Compared to other tarps, this one falls right in the middle for almost everything. It’s a pretty big size, which is excellent for spreading out, and it isn’t crazy lightweight or extremely heavy. Where the Wise Owl tarp comes out on top is with the price. It’s affordable, especially when you put it up against other tarps on the market. 

For a lighter version, you can get the Rain Tarp Lite, which packs down slightly smaller and weighs even less. It will cover a hammock easily by using a square cut that attaches at four different points. I think this is a great design if you’re going out with a hammock, but I wouldn’t sleep under it on the ground.

Unigear Waterproof Tent Tarp

  • Material: 210D Ripstop Oxford Fabric with PU coating
  • Size: 9’10” x9’10”, 9’10” x13’1”, 9’10” x 16’5”
  • Weight: 2.25 lbs
  • Color: Brown
  • Water Resistance: 3,000 mm

To go even further into the budget tarp territory, the Unigear Waterproof Tent Tarp comes into play. This tarp hits prices similar to buying construction tarps from a hardware store but is much less bulky. 

The three different sizes that Unigear offers are all rather large. You’re going to be sleeping underneath a space that allows for a ton of spreading out and lounging. This uses an Oxford fabric rather than nylon, making it come in at a heavier 2.25 pounds.

There are some shortcuts taken with this tarp, and you’ll notice them once you start packing it away. It’s 11.5” x6.1” x3.4” in total when completely packed away. That’s pretty big for a tarp that’s meant to fit into your pack with a whole load of other gear.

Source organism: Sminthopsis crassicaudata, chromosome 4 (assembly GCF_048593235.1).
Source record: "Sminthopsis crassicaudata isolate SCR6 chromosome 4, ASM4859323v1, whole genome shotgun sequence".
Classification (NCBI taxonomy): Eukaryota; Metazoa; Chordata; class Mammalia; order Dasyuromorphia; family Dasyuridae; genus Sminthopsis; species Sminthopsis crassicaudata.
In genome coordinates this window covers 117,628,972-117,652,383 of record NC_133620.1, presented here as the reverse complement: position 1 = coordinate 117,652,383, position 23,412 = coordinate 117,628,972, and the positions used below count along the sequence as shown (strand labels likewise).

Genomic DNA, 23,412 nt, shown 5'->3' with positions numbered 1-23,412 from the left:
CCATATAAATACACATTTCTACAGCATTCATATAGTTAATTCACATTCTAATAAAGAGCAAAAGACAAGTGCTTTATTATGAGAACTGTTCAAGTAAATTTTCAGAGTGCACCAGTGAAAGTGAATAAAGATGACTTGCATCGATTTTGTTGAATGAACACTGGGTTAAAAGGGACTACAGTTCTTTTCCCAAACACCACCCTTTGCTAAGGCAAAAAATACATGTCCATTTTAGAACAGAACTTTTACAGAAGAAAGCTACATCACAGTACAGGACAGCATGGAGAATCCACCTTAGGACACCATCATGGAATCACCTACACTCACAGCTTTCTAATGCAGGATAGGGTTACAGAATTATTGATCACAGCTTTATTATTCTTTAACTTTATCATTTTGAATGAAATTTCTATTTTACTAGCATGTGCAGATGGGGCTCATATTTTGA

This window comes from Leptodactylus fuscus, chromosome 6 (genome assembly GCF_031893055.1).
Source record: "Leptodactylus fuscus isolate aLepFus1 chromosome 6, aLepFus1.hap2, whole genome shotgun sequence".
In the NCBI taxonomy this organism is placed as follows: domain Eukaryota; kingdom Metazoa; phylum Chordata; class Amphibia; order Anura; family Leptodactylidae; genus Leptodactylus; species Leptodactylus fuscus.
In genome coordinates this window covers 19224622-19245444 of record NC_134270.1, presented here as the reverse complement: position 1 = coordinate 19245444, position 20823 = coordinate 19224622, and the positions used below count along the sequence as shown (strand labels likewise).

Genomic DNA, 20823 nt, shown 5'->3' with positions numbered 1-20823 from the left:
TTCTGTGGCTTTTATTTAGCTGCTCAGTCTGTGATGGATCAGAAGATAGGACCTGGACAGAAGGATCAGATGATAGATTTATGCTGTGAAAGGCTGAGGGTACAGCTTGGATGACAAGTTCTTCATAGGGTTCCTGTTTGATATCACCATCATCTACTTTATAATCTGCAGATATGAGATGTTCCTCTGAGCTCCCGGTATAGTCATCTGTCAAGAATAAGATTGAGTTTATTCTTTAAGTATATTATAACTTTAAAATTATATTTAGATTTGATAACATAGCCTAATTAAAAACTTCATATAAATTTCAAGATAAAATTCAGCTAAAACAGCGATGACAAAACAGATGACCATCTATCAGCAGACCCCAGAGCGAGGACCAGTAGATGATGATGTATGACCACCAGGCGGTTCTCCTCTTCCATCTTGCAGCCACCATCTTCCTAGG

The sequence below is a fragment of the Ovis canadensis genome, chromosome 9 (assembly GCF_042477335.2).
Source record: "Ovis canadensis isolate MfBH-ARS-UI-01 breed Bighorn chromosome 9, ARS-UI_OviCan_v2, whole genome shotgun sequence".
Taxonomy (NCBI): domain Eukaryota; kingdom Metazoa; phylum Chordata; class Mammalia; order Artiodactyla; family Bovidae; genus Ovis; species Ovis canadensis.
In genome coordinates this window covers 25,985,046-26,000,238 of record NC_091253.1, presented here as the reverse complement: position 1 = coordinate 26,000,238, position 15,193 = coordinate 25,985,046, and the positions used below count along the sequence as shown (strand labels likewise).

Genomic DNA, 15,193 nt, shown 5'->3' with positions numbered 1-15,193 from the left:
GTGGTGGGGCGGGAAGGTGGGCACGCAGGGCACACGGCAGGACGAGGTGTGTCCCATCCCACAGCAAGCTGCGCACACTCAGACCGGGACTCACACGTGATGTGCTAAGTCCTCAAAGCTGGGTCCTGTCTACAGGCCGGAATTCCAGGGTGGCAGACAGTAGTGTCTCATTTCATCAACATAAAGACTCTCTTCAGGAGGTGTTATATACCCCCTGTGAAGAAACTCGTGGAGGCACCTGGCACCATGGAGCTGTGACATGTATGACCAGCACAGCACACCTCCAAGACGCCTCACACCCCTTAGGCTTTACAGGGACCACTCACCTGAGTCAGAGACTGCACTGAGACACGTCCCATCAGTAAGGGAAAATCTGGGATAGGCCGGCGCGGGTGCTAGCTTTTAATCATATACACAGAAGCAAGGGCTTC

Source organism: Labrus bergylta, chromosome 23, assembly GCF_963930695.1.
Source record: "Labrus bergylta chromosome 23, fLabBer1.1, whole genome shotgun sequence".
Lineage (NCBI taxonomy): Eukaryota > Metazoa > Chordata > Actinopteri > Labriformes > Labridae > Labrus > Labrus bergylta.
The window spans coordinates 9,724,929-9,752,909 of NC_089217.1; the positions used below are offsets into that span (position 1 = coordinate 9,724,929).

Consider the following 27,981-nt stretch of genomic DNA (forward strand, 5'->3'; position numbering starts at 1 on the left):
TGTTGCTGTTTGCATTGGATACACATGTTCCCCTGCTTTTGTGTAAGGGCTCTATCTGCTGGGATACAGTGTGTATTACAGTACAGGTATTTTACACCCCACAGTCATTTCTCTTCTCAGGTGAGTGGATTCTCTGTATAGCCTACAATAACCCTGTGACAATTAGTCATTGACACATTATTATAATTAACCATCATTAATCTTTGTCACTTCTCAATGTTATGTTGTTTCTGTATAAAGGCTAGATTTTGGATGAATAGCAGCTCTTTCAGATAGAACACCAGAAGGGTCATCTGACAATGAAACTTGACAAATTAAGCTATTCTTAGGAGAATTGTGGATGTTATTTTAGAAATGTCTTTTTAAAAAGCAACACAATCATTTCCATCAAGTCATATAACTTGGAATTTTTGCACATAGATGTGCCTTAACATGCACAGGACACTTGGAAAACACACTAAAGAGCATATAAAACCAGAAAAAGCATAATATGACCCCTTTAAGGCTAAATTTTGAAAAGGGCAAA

While it has its drawbacks, the Unigear tarp is highly affordable and will make it easy to have a tarp available in all different areas of the house or each grab bag.

KingCamp Rain Fly Tarp

  • Material: PU coated fabric
  • Size: 9’10” x9’10”, 9’10” x13’1”, 9’10” x 16’5”
  • Weight: 2.76-3.97 pounds
  • Color: Black or Blue
  • Water Resistance: 3,000 mm

If you’re looking for a tarp that gets set up and then stays there, the KingCamp Rain Fly Tarp can fit that bill. It’s a massive tarp that’s pretty durable. While it’s huge and durable, that also means that it’s a hefty beast of a tarp to carry around. I wouldn’t want to lug around the extra, almost four pounds.

This comes with everything you need to set it up and has plenty of tie-down loops on the tarp. On one side of the fabric, they have put a Silver Glue to protect from UV rays that can penetrate specific materials. It would make for a good sunshade in a super hot environment.